Nutrients availability of cultivated soils in the Eastern Cape region of South Africa is generally low, and recognizing that manure application has been one of the most effective methods to improve soil fertility and crop yield in tropical African countries, we assessed the effect of manure application on the leaf crude protein content of six cowpea genotypes (Vegetable cowpea, Ivory grey, Okhalweni, Fahari, Fahari dark, and 97 K-1069-8) a green house experiment. Fresh leaves were collected from each cowpea plant 21 days after planting and ground in liquid nitrogen for protein extraction and quantification. The results showed that Fahari had the highest concentration of crude protein (46.51 mg/ml) while vegetable cowpea (24.41 mg/ml) had the lowest without the influence of manure application. However, upon application of manure (goat), Fahari dark had the highest crude protein concentration (53.53 mg/ml) while vegetable cowpea had the lowest (29.08 mg/ml). Fahari, 97K-1069-8, Ivory grey, and Okhalweni contained 51.79, 49.03, 44.83, and 38.33 mg/ml crude protein concentrations, respectively. This study demonstrated that genotypes as well as manure application significantly influenced cowpea yields in terms of its leaf crude protein content.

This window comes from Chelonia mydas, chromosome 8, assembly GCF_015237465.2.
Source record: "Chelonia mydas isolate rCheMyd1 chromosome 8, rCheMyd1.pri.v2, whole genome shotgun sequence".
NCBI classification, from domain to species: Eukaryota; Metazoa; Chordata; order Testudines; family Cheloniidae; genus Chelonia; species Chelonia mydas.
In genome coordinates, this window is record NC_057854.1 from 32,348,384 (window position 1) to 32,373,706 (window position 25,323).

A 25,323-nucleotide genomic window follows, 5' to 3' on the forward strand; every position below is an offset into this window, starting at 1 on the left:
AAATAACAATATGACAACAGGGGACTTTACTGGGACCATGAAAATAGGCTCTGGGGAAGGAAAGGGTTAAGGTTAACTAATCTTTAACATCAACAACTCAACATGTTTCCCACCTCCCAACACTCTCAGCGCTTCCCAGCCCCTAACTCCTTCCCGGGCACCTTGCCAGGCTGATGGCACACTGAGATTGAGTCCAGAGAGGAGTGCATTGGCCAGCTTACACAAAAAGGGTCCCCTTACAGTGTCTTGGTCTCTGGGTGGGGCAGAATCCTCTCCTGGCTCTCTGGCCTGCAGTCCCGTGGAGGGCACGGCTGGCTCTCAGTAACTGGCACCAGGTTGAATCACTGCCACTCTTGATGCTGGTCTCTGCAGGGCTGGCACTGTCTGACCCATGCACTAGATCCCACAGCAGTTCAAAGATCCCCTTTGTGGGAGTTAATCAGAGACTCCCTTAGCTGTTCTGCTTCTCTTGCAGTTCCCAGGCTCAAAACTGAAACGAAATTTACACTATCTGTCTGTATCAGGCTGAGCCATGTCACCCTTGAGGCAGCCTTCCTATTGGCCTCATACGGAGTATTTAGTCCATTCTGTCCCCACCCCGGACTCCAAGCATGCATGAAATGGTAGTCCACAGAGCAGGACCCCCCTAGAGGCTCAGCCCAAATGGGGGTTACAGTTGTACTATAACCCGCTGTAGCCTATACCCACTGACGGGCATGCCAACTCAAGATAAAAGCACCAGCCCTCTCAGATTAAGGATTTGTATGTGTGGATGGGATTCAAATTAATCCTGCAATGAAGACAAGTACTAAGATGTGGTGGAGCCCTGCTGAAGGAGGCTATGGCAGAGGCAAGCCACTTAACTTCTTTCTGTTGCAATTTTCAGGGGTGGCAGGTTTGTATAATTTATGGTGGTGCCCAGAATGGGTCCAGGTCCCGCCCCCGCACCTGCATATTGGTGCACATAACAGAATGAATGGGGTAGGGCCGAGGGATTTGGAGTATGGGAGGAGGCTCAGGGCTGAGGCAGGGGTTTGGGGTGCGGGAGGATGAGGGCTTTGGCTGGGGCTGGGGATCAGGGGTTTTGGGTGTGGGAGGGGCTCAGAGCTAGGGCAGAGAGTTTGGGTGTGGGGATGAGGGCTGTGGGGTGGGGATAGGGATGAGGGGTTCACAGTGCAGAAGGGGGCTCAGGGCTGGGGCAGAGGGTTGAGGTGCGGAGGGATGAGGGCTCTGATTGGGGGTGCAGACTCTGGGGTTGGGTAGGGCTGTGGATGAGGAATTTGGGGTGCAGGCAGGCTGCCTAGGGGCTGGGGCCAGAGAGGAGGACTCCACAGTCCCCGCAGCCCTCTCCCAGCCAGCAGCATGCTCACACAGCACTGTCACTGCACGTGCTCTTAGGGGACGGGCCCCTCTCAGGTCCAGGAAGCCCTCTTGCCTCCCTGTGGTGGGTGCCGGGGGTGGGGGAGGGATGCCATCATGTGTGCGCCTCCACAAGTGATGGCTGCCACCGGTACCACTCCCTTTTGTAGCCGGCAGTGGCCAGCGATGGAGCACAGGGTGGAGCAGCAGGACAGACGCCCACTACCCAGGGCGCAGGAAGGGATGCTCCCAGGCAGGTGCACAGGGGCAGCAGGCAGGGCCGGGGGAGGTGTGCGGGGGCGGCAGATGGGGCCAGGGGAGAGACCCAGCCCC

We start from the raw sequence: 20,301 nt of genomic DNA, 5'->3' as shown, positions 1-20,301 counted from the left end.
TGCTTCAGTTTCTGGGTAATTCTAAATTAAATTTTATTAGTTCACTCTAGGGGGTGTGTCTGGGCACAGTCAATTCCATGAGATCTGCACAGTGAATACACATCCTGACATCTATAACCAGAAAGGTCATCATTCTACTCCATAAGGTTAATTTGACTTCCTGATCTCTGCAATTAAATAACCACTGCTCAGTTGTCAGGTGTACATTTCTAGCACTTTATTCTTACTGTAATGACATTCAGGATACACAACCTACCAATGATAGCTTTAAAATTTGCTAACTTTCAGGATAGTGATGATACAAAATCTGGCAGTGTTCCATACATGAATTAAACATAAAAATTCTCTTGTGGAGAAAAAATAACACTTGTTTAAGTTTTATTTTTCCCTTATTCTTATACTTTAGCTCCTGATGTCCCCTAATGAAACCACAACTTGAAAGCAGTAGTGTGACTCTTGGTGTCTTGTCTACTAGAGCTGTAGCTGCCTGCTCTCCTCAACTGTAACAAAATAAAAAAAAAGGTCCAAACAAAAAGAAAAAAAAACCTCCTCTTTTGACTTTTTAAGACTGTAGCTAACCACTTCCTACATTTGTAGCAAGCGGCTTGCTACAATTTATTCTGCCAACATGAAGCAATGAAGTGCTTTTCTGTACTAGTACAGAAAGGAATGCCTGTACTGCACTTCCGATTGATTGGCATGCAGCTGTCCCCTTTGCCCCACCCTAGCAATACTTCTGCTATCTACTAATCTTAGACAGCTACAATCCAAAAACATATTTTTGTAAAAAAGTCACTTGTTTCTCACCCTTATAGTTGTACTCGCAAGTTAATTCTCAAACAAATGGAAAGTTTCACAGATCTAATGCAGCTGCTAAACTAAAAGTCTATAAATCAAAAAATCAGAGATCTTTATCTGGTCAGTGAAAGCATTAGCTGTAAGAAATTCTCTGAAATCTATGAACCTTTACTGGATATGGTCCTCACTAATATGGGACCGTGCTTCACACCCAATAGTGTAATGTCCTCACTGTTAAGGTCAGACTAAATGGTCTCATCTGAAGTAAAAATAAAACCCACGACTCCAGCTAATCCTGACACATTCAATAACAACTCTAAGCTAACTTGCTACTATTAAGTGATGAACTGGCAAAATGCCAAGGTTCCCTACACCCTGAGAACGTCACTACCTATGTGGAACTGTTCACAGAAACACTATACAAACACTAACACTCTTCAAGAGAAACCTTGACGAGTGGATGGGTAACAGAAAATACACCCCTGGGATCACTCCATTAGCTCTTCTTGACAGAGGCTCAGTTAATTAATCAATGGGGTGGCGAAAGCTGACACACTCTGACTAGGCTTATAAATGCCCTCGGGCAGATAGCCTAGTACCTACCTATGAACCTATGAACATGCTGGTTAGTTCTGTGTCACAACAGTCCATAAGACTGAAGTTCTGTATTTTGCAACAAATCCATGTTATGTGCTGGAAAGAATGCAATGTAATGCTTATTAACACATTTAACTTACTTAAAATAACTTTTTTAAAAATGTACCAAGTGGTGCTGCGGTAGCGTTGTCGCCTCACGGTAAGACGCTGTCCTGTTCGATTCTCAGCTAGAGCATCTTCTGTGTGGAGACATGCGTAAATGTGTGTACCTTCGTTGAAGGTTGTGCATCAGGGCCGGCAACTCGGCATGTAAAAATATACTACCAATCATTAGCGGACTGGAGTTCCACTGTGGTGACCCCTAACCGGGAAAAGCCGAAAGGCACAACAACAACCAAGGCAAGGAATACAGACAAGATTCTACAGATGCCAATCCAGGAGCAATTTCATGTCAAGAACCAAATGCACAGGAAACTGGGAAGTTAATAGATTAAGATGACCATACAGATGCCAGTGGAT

Key words: Cowpea, genotypes, crude protein, manure.
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